Portaferry RNLI comes to the aid of two men on vessel in danger of sinking
Portaferry RNLI came to the aid of two men this morning (Wednesday 8 September) after their 9m rib took on water and was in danger of sinking off St John’s Point Lighthouse in county Down. Newcastle RNLI also responded.
The volunteer crew at Portaferry RNLI were requested to launch their inshore lifeboat by Belfast Coastguard at 11.06am following a Pan Pan alert. The report was that the vessel was sinking one mile west of St John’s Point. Meanwhile, Newcastle RNLI was requested to launch their all-weather lifeboat.
The inshore lifeboat from Portaferry helmed by Chris Adair and with crew members Simon Exley, George Toma and Ian Sands onboard, launched immediately and made its way to the scene approximately 25 minutes away.
Weather conditions at the time were good with clear skies, moderate visibility due to a sea fog, smooth seas and a light breeze.
Arriving first on scene, the Portaferry lifeboat crew observed that the men onboard the boat were safe and well and were already using their own salvage pump to deal with the ingress of water.
The lifeboat helm transferred a crew member onboard the boat with another salvage pump should it be required. However, having assessed the situation and with the crew’s own pump coping well with the intake of water, a decision was made to escort the vessel to the nearest safe port at Ardglass Harbour. Newcastle RNLI was subsequently stood down. On arrival at Ardglass, the vessel was assisted by the Newcastle Coastguard team.
Speaking following the call out, Portaferry RNLI Helm Chris Adair said: ‘The men onboard the vessel acted quickly this morning which ensured that help was with them in good time should the situation have deteriorated. We would like to commend them for doing everything right in raising the alarm early on when they knew they were in difficulty, for wearing their lifejackets and for being prepared for the situation they encountered and using their own salvage pump. All these factors helped in keeping them safe and we were delighted to escort them back to Ardglass.’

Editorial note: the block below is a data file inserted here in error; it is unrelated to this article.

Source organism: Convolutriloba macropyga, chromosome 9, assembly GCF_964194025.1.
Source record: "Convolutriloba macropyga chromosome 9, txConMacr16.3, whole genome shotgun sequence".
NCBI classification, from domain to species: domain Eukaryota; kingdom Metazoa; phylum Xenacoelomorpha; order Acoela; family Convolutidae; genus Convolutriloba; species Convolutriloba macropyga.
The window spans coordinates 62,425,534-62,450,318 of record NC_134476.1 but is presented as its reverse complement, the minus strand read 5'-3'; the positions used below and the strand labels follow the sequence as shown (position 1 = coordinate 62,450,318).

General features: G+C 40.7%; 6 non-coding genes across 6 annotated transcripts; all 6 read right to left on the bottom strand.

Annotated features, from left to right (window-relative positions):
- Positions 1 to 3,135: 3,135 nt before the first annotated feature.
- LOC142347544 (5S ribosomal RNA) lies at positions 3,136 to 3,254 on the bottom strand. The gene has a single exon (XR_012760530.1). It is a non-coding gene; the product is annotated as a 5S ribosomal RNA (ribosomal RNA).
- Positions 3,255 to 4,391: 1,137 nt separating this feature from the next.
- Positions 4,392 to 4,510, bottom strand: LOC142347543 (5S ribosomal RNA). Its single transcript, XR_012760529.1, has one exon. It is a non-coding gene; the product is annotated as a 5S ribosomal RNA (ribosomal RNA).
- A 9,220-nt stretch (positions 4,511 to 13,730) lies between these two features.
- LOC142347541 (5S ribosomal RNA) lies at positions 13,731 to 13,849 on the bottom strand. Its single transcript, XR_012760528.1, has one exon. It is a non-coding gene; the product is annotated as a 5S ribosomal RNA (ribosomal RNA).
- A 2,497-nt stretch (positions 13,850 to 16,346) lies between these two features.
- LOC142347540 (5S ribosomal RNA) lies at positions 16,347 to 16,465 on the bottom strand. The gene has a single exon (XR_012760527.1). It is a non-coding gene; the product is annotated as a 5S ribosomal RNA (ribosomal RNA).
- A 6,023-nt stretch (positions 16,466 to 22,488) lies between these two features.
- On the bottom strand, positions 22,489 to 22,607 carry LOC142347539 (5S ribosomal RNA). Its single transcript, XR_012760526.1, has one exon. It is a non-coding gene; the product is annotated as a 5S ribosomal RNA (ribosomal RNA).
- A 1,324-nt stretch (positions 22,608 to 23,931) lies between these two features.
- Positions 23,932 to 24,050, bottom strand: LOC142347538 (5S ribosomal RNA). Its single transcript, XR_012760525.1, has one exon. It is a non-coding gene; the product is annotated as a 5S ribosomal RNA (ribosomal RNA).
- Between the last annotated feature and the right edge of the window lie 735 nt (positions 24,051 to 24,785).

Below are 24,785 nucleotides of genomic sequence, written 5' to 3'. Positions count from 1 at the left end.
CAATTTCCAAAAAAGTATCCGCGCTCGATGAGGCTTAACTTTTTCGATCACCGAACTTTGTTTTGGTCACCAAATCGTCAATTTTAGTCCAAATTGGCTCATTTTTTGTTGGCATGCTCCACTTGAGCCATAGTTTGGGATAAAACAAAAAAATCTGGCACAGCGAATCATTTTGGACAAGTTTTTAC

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The RNLI charity saves lives at sea. Its volunteers provide a 24-hour search and rescue service around the United Kingdom and Republic of Ireland coasts. The RNLI operates 238 lifeboat stations in the UK and Ireland and more than 240 lifeguard units on beaches around the UK and Channel Islands. The RNLI is independent of Coastguard and government and depends on voluntary donations and legacies to maintain its rescue service. Since the RNLI was founded in 1824, its lifeboat crews and lifeguards have saved over 142,700 lives.
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